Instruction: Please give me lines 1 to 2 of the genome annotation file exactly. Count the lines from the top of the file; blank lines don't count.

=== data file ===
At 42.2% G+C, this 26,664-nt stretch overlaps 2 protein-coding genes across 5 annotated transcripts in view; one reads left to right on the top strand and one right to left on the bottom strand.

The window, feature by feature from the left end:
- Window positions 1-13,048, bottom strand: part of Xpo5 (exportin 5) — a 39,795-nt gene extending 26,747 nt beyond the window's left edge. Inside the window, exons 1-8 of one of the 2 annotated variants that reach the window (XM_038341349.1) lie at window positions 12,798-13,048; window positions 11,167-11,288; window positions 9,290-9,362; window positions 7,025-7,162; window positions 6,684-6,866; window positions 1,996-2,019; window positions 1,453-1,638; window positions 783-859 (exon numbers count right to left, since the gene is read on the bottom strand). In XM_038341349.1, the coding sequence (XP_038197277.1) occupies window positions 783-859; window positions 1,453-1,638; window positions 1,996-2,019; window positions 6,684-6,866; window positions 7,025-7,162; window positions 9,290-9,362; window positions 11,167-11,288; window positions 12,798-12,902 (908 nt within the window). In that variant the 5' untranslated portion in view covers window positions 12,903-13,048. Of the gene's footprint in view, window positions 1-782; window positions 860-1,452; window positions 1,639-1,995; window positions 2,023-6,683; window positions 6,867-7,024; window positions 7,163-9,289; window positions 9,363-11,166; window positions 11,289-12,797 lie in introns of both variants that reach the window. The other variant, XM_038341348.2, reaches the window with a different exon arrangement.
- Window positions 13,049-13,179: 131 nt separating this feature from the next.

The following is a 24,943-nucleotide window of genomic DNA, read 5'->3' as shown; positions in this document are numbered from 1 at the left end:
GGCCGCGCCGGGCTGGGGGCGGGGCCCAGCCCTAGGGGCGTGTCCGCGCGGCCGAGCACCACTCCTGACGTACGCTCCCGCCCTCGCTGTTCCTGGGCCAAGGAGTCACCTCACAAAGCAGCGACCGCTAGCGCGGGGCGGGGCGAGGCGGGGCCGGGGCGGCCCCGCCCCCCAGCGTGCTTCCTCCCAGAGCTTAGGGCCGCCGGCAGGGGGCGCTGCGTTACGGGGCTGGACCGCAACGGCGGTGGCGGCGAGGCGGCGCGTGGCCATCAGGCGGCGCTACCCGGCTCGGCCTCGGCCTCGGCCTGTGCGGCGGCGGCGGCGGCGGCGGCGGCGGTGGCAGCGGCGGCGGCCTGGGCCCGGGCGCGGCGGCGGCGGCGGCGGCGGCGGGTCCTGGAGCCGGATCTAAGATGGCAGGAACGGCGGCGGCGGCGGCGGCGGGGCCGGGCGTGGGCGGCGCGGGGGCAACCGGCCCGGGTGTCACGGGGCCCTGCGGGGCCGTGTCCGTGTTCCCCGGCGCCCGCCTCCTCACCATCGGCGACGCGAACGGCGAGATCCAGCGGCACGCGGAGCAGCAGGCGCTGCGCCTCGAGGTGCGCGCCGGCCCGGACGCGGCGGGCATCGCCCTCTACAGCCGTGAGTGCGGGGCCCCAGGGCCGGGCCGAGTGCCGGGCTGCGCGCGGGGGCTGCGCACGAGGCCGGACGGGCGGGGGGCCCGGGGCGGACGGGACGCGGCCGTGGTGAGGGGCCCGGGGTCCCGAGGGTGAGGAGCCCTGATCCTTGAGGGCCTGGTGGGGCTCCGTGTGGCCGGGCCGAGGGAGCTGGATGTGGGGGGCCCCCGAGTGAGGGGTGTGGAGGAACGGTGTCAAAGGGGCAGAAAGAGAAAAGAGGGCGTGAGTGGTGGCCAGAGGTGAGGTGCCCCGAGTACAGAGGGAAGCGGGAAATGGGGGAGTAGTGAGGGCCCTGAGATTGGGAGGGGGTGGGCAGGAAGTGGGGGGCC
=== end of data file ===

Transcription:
At 42.2% G+C, this 26,664-nt stretch overlaps 2 protein-coding genes across 5 annotated transcripts in view; one reads left to right on the top strand and one right to left on the bottom strand.

The window, feature by feature from the left end: